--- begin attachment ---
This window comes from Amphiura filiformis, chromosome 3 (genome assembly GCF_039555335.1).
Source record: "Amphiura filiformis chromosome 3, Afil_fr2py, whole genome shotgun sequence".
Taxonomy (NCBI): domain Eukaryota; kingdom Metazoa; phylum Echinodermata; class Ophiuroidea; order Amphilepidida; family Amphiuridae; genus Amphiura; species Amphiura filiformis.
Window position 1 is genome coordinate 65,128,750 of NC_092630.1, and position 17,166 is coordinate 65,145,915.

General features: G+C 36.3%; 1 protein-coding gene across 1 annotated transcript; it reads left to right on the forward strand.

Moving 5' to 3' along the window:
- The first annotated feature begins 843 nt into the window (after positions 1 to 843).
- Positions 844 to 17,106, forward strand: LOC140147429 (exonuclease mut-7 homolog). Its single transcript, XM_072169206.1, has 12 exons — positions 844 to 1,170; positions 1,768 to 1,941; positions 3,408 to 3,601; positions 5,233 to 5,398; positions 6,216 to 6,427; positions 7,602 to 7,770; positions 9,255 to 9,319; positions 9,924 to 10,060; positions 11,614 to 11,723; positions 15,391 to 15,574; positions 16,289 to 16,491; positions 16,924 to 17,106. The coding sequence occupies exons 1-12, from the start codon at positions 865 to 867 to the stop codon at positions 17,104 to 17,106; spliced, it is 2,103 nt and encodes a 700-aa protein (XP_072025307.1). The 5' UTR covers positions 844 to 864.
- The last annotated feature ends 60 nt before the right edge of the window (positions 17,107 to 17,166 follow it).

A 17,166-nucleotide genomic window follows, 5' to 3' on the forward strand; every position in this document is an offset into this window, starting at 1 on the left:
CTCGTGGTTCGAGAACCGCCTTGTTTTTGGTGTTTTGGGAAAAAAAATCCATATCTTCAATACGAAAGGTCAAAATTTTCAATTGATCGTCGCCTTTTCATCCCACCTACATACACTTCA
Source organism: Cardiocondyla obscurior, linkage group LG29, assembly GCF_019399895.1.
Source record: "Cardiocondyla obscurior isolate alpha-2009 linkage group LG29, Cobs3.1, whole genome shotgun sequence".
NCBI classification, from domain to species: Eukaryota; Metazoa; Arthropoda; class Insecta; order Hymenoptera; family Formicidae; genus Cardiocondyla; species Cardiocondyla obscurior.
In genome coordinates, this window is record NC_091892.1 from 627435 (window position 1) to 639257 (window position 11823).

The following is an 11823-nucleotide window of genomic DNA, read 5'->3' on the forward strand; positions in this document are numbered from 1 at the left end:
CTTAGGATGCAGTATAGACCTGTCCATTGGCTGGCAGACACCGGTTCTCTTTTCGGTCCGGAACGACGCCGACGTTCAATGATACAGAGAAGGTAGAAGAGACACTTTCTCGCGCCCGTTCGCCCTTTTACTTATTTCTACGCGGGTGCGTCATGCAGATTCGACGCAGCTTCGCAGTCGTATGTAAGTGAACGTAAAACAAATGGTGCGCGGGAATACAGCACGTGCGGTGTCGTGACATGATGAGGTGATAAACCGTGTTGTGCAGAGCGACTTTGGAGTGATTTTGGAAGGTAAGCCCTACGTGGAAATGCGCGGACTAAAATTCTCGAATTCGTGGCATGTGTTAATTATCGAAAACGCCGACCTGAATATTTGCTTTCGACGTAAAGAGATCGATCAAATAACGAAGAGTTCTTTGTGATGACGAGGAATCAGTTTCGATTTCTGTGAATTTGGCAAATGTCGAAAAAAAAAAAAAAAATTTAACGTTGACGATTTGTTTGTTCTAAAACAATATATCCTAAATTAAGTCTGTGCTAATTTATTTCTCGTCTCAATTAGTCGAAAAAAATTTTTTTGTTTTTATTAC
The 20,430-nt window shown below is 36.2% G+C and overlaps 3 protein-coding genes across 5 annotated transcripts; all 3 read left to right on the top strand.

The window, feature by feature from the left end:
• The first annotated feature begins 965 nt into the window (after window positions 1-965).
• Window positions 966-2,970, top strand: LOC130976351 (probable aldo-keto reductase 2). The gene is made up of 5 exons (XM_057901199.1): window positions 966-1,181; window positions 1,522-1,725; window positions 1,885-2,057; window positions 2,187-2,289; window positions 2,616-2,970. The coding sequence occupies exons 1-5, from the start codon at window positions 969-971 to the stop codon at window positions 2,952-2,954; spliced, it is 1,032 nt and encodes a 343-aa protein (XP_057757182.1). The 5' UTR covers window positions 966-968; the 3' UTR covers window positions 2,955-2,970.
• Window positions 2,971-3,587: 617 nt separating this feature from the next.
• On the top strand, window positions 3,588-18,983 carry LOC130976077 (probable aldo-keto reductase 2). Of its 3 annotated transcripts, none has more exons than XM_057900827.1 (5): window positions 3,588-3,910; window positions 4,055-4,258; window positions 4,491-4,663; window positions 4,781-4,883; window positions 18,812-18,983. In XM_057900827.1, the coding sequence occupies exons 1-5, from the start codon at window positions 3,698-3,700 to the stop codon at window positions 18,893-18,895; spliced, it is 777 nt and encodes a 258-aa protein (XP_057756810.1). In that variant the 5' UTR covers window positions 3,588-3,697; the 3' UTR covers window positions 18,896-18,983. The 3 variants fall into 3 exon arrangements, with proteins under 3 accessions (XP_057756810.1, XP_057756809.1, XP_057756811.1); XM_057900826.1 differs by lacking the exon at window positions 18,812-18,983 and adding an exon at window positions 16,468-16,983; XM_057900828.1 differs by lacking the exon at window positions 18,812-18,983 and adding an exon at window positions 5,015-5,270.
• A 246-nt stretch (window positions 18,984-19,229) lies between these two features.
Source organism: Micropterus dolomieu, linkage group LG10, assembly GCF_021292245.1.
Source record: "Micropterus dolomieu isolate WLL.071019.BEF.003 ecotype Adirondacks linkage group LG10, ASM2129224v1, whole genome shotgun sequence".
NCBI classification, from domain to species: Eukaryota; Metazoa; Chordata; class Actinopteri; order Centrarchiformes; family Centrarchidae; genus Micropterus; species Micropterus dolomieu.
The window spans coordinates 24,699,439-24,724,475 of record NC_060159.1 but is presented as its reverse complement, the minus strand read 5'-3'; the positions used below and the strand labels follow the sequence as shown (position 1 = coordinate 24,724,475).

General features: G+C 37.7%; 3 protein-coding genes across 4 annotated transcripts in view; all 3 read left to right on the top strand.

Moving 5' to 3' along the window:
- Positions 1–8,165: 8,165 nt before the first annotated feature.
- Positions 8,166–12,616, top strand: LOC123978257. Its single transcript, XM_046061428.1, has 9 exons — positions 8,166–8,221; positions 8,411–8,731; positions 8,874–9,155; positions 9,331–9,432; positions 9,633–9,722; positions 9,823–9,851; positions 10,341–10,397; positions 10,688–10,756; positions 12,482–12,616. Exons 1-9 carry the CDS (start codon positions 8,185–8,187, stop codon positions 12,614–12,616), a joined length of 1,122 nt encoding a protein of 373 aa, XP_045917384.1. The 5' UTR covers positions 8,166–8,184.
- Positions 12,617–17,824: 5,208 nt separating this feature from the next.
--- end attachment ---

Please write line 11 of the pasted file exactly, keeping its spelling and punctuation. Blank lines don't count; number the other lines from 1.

CTCGTGGTTCGAGAACCGCCTTGTTTTTGGTGTTTTGGGAAAAAAAATCCATATCTTCAATACGAAAGGTCAAAATTTTCAATTGATCGTCGCCTTTTCATCCCACCTACATACACTTCA